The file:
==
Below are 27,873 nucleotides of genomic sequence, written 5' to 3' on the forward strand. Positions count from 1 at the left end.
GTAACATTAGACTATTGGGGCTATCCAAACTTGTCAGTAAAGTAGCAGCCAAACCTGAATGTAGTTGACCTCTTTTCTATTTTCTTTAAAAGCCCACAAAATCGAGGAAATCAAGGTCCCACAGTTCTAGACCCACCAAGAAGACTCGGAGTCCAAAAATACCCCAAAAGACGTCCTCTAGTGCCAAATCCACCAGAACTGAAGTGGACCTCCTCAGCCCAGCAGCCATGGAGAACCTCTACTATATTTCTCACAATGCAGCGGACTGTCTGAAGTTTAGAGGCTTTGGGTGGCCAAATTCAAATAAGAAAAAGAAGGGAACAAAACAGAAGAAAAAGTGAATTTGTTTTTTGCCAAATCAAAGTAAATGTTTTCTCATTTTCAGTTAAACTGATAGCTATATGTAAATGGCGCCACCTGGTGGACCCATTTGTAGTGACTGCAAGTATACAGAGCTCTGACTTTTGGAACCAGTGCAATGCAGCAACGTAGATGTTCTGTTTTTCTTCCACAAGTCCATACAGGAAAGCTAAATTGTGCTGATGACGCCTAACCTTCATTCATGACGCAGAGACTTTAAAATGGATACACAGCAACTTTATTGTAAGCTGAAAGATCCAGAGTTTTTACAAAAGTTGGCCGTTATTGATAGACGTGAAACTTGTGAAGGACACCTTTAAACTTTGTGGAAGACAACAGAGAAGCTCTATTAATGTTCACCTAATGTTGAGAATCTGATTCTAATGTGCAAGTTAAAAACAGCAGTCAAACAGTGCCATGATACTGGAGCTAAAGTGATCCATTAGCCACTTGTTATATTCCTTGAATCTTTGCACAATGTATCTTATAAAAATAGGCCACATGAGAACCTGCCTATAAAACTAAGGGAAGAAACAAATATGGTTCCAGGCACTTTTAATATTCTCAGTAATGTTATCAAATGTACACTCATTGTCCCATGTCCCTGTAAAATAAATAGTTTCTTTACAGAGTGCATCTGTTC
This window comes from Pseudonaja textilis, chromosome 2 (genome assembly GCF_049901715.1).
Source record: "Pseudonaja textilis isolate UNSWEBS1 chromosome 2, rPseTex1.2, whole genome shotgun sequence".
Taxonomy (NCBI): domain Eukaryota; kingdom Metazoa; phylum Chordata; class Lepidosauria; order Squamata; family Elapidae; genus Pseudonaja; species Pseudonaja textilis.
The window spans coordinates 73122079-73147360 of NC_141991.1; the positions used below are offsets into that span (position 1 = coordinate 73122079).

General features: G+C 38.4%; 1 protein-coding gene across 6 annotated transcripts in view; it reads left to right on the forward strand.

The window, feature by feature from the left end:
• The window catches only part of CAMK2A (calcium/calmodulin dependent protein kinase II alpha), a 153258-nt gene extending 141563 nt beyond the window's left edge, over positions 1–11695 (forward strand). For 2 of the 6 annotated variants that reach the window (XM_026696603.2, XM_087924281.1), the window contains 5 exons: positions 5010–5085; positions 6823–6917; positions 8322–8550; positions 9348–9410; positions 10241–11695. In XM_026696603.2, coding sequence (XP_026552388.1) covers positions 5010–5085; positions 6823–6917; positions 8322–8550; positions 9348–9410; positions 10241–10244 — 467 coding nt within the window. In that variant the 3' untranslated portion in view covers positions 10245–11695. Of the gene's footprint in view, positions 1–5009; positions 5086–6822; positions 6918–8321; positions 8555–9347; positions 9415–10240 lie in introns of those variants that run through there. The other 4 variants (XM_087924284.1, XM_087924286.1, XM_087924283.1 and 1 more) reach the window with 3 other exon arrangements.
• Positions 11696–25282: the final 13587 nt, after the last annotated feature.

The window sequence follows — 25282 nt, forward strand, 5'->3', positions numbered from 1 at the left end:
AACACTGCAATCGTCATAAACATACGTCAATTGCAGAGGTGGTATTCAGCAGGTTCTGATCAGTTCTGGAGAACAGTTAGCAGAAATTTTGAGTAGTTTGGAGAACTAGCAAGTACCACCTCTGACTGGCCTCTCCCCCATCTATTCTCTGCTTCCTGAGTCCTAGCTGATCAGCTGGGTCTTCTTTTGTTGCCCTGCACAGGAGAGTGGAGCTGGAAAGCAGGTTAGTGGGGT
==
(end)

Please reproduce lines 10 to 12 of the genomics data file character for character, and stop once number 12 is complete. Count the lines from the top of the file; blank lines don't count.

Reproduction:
• Positions 11696–25282: the final 13587 nt, after the last annotated feature.

The window sequence follows — 25282 nt, forward strand, 5'->3', positions numbered from 1 at the left end:
AACACTGCAATCGTCATAAACATACGTCAATTGCAGAGGTGGTATTCAGCAGGTTCTGATCAGTTCTGGAGAACAGTTAGCAGAAATTTTGAGTAGTTTGGAGAACTAGCAAGTACCACCTCTGACTGGCCTCTCCCCCATCTATTCTCTGCTTCCTGAGTCCTAGCTGATCAGCTGGGTCTTCTTTTGTTGCCCTGCACAGGAGAGTGGAGCTGGAAAGCAGGTTAGTGGGGT